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Key decisions

  • Momoa v R [2020] NSWCCA 328
  • Wany v DPP [2020] NSWCA 318

Momoa v R [2020] NSWCCA 328

Appeals – sentencing – lawyer’s obligations where incompetence alleged

In this decision the Court of Criminal Appeal has clarified the obligations of a former lawyer where incompetence is alleged against them by subsequent lawyers.

The applicant pleaded guilty and was sentenced in the District Court in relation to aggravated robbery charges. He appealed his sentence on grounds which all ultimately turned on the asserted incompetence of his former lawyer, who was said to have failed to obtain evidence about assistance to authorities, and failed to obtain or adduce evidence about the applicant’s mental illness.

The solicitor had not provided an affidavit for the appeal, despite a request from the Crown. She did provide part of the file to the new solicitor but did not include conference notes and the like. She was slow to answer questions from the Crown which were specifically directed to the grounds of appeal. Literally on the eve of the hearing of the appeal, she sent the Crown an email attaching a small number of emails and providing brief answers to the questions that had been posed. There had been a waiver of privilege, signed by the applicant.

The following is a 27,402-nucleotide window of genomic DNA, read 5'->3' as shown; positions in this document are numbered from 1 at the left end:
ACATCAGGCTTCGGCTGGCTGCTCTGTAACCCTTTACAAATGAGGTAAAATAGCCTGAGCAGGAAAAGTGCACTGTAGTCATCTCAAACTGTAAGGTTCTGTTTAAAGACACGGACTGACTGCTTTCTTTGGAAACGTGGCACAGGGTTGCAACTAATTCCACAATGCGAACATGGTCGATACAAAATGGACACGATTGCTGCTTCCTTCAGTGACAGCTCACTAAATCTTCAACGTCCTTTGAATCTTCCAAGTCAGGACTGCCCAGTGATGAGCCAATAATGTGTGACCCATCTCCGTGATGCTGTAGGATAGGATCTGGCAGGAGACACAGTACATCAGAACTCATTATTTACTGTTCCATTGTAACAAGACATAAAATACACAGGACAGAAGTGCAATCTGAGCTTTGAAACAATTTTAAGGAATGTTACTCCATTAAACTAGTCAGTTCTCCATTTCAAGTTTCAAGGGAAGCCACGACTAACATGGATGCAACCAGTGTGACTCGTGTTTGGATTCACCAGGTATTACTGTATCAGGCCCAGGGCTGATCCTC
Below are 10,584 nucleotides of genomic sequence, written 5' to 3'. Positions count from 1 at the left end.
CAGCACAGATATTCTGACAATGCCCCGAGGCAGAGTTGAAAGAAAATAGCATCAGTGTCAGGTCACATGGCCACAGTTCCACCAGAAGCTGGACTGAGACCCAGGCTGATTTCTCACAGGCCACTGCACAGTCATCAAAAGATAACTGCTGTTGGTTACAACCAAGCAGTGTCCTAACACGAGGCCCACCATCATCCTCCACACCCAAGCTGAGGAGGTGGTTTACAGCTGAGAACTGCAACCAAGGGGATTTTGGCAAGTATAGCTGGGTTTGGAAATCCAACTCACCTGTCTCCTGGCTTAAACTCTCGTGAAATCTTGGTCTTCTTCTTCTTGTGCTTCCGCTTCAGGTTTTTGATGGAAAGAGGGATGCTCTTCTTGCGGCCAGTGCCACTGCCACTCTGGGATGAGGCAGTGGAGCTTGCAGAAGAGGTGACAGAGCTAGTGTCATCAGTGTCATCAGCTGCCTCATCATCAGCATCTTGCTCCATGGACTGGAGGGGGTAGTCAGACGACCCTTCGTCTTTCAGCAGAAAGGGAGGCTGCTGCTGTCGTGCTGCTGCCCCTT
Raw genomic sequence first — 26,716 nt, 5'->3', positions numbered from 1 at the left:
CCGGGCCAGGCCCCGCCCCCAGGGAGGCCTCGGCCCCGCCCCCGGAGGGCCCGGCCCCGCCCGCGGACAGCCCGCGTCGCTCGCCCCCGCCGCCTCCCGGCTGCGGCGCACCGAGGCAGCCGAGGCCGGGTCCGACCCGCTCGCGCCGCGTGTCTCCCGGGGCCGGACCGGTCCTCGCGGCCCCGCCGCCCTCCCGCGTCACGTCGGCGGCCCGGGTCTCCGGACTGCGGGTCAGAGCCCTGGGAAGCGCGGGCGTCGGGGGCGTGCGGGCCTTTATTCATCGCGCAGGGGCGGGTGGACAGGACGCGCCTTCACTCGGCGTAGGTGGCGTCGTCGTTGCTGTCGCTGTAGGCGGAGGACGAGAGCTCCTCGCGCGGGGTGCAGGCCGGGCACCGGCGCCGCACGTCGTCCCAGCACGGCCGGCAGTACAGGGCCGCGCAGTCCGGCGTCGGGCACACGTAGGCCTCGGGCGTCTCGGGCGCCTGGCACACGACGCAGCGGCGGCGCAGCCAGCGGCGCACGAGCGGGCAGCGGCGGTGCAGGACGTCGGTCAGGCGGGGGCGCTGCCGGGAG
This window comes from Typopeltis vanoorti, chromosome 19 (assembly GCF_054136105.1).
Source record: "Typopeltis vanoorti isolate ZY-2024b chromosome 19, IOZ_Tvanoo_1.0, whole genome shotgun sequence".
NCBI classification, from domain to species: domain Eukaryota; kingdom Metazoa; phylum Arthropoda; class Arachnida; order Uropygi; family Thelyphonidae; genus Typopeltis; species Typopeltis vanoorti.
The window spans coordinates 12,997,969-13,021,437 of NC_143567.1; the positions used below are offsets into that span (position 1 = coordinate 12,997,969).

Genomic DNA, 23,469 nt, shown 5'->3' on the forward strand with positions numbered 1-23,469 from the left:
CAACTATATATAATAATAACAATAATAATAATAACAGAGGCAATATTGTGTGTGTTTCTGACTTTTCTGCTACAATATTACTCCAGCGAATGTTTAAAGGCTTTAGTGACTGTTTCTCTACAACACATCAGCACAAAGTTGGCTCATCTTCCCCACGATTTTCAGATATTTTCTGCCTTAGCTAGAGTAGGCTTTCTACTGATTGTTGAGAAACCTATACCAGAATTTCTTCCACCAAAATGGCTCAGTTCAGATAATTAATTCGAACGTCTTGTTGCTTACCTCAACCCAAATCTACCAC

McCallum JA (Johnson and R A Hulme JJ agreeing) held that the solicitor ought to have provided an affidavit in response to the Crown’s request. There are number of reasons why it is appropriate for the Crown to seek an affidavit from a former lawyer in such a case. One is to afford the former lawyer procedural fairness, so that they can defend their conduct. More importantly, it is appropriate (and arguably a part of the duty of a prosecutor) for the Crown to try and obtain the most complete and reliable information about the circumstances, so as to be able to put that information before the court where it is relevant. A convicted person’s account may or may not be reliable – but the former lawyer’s evidence will be relevant. Failure to obtain that evidence might leave the client less able to prove the factual basis for their appeal, or it might allow an appeal ground to be more easily established despite what actually happened; either scenario is apt to divert the course of justice (all at [4]-[5]).

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